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Review of Sherlock Holmes: The Julia Moriarty Trilogy

Imagine the awesome mind, and awful morals, of Professor Moriarty in a more attractive, equally lethal package. Impossible, you say? Not at all, for Dick Gillman has uncovered a fact that seems to have escaped Sir Arthur Conan Doyle: the professor had a younger sister! Now she’s back, bent on resurrecting her late brother’s criminal network, wreaking havoc on the British Empire and—far worse—gaining her revenge on Sherlock Holmes. Gillman introduces Julia in three interwoven stories, published as a trilogy in this slim but entertaining volume. In “The Shadow of James Moriarty,” his feminine shadow inserts a horrifying intermission into a play by Oscar Wilde, leading to an initial confrontation with our heroes Holmes and Watson. “The Highgate Magician” raises the diplomatic stakes, for a young woman’s seemingly simple disappearance masks an international intrigue. Finally, in “The Severed Finger,” Julia engineers a kidnapping that could cost Great Britain the Boer War before it has begun. Throughout the trilogy, Holmes dazzles with deductive brilliance, Watson provides strong support, and Mycroft is caught between conflicting loyalties. It can be said, without revealing spoilers, that this new Moriarty proves as dangerous a nemesis for Holmes as the original. She is also, alas, far more elusive. Bad news for our detective, but good news for readers, who can look forward to Mr. Gillman bringing Julia back to fight another day.

Reviewed by Thomas A. Turley

Sherlock Holmes and The Julia Moriarty Trilogy – 2nd Edition is available from all good bookstores including The Strand Magazine, Amazon USA, Amazon UK, Waterstones UK and for free shipping worldwide Book Depository .In ebook format it is in Kindle, Kobo, Nook and Apple iBooks (iPad/iPhone).

9781780927640

 

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Sherlock Holmes Book Review – Sherlock Holmes and The Nine Dragon Sigil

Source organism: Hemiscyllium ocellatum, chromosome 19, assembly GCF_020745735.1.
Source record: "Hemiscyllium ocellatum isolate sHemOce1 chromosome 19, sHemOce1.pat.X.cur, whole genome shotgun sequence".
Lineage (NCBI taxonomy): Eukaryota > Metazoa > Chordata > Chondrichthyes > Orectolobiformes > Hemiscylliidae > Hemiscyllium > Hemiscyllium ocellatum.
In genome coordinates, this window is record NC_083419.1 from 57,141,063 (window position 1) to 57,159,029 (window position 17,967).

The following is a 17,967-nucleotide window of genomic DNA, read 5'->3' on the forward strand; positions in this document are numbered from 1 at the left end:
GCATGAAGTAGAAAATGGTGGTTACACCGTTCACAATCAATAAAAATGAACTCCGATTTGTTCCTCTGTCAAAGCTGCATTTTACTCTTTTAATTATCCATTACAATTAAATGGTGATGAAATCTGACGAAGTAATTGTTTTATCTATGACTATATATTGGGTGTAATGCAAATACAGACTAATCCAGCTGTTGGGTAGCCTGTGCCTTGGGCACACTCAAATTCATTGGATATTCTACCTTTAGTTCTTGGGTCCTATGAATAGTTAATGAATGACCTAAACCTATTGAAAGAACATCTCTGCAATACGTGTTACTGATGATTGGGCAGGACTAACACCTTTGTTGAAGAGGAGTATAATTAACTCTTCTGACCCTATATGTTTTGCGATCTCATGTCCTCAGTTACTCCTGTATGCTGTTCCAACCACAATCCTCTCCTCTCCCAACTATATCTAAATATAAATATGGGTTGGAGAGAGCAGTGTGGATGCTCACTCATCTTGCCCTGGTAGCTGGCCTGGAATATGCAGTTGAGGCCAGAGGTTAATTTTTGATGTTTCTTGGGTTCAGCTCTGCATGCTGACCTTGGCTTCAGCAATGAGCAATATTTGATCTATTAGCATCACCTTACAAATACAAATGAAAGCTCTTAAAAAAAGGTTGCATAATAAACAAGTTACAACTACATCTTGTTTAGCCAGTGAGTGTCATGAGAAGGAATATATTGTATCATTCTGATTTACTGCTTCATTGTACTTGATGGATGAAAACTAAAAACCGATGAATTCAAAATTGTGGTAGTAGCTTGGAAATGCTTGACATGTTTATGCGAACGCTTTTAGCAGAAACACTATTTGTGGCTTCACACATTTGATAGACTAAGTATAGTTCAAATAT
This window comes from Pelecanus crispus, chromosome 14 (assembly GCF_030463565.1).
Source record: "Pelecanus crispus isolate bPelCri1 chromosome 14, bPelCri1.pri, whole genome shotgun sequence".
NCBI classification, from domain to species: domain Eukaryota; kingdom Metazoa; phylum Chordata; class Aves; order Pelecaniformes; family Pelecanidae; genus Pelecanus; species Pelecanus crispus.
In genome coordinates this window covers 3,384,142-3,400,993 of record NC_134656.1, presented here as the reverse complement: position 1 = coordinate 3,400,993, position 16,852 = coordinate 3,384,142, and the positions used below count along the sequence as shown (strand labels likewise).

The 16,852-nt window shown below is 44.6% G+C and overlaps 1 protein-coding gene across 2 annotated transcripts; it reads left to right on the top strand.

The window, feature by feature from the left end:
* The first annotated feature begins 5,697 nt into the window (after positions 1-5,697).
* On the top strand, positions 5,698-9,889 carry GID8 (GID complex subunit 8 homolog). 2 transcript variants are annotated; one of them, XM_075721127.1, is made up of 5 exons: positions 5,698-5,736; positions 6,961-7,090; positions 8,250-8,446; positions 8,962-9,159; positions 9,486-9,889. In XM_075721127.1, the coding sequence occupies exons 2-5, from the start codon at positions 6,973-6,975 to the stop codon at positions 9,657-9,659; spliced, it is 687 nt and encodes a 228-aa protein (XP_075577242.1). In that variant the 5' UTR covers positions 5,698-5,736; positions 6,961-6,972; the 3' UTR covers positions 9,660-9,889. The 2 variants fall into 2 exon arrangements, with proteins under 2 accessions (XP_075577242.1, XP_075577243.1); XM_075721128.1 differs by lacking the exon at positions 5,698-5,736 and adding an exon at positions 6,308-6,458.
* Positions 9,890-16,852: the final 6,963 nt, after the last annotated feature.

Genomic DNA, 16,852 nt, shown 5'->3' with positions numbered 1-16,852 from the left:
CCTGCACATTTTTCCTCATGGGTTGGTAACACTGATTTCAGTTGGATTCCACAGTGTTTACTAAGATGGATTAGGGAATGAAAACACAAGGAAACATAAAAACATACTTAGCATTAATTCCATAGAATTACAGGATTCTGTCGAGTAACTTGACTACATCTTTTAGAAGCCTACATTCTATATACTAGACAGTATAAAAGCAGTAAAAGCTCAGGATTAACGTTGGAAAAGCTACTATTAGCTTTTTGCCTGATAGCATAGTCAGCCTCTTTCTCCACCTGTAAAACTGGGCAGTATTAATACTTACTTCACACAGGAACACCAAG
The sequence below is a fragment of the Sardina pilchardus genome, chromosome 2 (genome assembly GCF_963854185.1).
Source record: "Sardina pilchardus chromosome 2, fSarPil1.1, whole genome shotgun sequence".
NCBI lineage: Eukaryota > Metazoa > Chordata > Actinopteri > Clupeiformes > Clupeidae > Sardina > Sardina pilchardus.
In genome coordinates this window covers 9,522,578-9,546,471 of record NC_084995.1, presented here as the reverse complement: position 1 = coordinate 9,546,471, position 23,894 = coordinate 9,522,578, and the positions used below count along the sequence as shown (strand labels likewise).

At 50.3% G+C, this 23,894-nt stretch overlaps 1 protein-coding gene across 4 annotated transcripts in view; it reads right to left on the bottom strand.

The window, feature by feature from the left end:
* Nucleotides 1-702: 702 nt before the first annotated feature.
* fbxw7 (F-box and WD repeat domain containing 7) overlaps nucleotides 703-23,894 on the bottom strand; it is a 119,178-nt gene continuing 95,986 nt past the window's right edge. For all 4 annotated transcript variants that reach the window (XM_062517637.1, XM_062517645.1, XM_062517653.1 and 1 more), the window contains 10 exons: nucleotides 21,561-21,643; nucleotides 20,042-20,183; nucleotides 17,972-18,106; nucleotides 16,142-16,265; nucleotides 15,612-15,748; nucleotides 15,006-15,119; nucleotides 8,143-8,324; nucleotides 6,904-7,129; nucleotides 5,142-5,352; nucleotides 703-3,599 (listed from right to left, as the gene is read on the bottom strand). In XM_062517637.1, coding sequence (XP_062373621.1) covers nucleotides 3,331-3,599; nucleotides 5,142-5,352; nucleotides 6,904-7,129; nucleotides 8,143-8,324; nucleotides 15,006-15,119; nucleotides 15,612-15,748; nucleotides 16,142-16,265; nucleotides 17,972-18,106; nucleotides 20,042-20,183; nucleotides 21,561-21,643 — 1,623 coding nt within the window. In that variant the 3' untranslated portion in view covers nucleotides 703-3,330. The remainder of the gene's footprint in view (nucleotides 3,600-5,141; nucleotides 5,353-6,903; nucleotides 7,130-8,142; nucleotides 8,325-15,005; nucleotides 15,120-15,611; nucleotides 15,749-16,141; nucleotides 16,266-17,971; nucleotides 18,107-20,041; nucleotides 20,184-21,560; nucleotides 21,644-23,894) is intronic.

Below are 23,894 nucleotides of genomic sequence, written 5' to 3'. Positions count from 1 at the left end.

“This new investigation set in 1906 spirits Holmes and Watson away from the pea-soup streets of London to the exotic Orient. Rumours abound that a deadly plot is hatching in the Forbidden City in faraway Peking. Holmes must discover whether such a plot exists and if so, foil it. Are the assassins targeting the young and progressive Ch’ing Emperor or his imperious aunt, the fearsome Empress Dowager Cixi? The murder of either could spark a civil war. China’s fate and the interests of Britain’s Empire in the Orient could be at stake. Early reviews say it’s ‘a great addition to the Sherlockian world, with a brilliantly constructed plot, complete with clever clues and moments of action, humour and mystery.’”

Murder, Mystery, Mayhem and More (10th March, 2017)

Sherlock Holmes and The Nine-Dragon Sigil is available from all good bookstores including The Strand Magazine, Amazon USA, Amazon UK, Waterstones UK and for free shipping worldwide Book Depository. In ebook format it is in Kindle, Kobo, Nook and Apple iBooks (iPad/iPhone).

9781787050358

 

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Review of The MX Book of New Sherlock Holmes Stories Part V

Despite their common Christmas season setting, the 30 stories in this latest collection of traditional pastiches are not lacking in variety. For connoisseurs of pure deduction, tales by Mike Chinn, Jan Edwards, Arthur Hall, Roger Riccard, and S. Subramanian show Holmes at his most brilliant. (A future MX volume will feature more “untold” cases from the Canon like Mr. Subramanian’s.) Several pairs of stories revolve around a single theme. Jealousy motivates the crimes recorded by Bob Byrne and Denis O. Smith; Queen Victoria figures in offerings from Derrick Belanger and Julie McKuras; S.F. Bennett and Marcia Wilson tell similarly gruesome Christmas stories, the former redeemed by an unexpected heroine. In selections by James Lovegrove and Vincent Wright, Holmes and Watson concoct Christmas entertainments for each other, with rather mixed results. Most enjoyable of all, perhaps, are tales that cast new light on the personalities and relationship of our two heroes. C.H. Dye paints a delightful portrait of their second Christmas as young bachelors, while David Marcum illuminates Holmes’ religious beliefs in an even earlier story. Two fine concluding works by Hugh Ashton and Mark Mower, set in and after World War I, show that the long friendship between our detective and his Boswell has only deepened through the years. As Marcum notes in his introduction, Conan Doyle’s London was only a generation removed from Charles Dickens’. The Dickensian spirit of Christmas shines through many of these tales, notably John Hall’s, Tracy Revels’, and Amy Thomas’s. Ms. Revels’ moving story, in particular, proves that those who consider Holmes as much a misogynist as Scrooge are very much in error. Happily, the quality of this ongoing MX anthology remains as high as ever, with four new volumes set to appear within the next two years. Surely that news, for Sherlockians, is the nicest Christmas gift of all.